"The rapid spread of HIV among IDUs in central Asia has been aided by high prevalence of risky behaviours; 50–70% of IDUs share injecting equipment, purchase pre-filled syringes, or draw-up from common containers, and the use of condoms is low (table 4).6,32,34,52–55 Specific drug preparation practices might also increase risk, with blood used in the preparation of so-called vtoryak, a solution obtained by reprocessing materials after preparation of khanka; however, vtoryak was used by less than half of IDUs in a 2002 study in Kazakhstan.37 Studies have shown average durations of injecting of 3–9 years among IDUs, the average age of whom is decreasing.34,55–57 In Tajikistan, recent initiates were twice as likely to be HIV infected than those with longer injecting histories, suggesting riskier behaviours46 and potentially less use of harm reduction services than older, more established IDUs."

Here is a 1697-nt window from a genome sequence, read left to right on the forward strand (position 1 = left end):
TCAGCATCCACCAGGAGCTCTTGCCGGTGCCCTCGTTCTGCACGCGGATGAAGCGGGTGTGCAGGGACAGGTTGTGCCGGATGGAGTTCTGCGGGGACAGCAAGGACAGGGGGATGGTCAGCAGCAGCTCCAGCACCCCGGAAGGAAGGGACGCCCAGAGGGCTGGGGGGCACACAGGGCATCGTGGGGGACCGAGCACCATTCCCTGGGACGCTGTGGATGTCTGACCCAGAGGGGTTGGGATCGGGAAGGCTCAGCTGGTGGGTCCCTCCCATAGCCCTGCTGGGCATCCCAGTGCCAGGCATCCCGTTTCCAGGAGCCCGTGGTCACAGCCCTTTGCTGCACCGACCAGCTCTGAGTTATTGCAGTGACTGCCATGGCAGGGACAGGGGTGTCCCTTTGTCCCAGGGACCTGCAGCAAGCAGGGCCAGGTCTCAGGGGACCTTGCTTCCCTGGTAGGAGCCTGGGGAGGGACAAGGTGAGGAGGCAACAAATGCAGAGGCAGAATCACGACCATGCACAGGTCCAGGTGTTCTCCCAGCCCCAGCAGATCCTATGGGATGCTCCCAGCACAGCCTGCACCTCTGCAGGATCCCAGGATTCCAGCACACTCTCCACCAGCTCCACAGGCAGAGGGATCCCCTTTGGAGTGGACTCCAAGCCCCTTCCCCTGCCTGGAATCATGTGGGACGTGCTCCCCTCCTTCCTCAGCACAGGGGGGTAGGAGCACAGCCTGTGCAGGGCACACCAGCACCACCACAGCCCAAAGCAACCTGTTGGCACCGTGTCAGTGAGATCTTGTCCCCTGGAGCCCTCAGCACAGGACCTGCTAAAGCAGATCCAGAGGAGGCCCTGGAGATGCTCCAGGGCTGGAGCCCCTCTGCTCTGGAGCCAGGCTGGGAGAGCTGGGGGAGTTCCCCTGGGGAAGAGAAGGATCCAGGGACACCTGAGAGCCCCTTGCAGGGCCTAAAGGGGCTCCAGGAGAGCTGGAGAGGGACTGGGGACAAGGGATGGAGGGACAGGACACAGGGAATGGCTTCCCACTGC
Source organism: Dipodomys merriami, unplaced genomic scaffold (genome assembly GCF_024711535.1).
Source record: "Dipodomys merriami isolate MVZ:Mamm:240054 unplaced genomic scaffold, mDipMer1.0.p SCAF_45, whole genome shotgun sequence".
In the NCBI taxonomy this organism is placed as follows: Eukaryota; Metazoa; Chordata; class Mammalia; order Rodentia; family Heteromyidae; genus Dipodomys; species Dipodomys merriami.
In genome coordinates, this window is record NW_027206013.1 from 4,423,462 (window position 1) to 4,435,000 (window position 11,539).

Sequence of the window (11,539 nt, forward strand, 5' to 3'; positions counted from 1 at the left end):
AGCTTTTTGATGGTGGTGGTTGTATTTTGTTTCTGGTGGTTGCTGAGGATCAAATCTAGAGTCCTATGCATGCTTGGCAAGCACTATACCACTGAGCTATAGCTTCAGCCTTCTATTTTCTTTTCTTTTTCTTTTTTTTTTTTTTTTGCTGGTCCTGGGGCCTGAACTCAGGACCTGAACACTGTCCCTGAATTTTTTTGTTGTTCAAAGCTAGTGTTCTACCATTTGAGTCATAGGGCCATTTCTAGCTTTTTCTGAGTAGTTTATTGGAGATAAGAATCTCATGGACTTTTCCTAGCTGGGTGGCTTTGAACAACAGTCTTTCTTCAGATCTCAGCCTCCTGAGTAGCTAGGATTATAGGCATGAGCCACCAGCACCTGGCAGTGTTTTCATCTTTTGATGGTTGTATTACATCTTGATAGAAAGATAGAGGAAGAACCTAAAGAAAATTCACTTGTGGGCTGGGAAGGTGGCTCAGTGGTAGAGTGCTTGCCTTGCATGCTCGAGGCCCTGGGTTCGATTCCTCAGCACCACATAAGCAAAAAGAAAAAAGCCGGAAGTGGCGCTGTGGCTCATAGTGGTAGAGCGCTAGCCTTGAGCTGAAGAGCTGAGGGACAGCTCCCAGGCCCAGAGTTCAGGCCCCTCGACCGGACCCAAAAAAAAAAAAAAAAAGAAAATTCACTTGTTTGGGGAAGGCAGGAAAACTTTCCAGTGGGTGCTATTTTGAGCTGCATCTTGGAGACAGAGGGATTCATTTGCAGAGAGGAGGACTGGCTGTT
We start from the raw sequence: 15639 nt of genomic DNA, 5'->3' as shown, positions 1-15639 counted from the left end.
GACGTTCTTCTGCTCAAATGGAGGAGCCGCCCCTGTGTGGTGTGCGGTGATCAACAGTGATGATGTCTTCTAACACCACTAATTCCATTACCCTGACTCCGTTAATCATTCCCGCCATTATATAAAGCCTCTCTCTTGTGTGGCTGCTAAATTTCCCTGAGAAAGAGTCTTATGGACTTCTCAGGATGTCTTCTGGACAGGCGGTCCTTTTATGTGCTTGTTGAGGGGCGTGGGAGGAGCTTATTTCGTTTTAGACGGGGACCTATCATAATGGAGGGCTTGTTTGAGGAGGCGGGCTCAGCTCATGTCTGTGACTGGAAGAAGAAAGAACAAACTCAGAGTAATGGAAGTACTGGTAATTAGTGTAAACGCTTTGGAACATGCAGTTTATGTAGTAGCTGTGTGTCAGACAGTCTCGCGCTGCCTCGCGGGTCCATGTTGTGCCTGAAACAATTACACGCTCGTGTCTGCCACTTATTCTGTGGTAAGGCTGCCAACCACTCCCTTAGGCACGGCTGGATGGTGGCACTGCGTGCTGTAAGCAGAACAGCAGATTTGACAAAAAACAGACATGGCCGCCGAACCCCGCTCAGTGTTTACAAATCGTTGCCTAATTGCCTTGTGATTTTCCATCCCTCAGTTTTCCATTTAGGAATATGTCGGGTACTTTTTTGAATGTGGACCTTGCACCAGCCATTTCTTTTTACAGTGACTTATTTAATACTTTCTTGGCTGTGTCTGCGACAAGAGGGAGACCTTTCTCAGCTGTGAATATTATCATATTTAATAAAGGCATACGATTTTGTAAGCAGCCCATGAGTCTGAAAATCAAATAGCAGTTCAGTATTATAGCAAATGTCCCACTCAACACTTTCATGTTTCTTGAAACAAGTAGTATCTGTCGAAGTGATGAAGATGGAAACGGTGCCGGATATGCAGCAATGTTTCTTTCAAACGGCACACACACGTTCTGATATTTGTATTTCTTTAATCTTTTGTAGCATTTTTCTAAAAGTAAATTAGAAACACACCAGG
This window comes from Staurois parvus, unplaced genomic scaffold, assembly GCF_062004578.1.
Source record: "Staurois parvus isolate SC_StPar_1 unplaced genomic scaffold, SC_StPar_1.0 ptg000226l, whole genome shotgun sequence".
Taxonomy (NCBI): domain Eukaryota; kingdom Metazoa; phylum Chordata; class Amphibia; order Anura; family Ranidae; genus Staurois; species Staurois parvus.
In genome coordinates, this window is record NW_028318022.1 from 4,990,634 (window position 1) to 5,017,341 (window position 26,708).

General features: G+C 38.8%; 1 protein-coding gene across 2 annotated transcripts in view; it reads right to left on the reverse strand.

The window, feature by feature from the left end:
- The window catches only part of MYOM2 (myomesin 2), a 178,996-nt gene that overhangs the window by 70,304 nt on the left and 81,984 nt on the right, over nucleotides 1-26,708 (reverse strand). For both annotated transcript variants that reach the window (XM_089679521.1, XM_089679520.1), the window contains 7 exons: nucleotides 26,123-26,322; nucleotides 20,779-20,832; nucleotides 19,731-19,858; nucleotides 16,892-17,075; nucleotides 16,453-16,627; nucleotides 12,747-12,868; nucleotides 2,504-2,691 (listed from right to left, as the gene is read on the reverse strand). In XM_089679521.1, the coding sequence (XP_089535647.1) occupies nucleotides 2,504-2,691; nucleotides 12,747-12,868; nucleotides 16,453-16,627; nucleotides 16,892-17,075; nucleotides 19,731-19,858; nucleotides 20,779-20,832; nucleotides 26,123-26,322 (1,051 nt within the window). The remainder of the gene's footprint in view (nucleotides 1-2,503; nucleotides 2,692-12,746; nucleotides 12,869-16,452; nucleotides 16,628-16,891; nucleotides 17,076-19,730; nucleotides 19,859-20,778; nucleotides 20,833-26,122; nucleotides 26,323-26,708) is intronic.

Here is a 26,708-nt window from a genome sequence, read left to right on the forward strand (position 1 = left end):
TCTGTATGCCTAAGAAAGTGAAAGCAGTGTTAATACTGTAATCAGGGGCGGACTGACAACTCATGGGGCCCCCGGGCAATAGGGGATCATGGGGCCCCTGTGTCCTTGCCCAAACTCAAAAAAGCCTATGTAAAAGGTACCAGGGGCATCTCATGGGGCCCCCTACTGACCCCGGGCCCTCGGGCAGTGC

Claire Thorne, et al., "Central Asia: Hotspot in the Worldwide HIV Epidemic," The Lancet Infectious Diseases, 2010 Jul;10(7):479-88. doi: 10.1016/S1473-3099(10)70118-3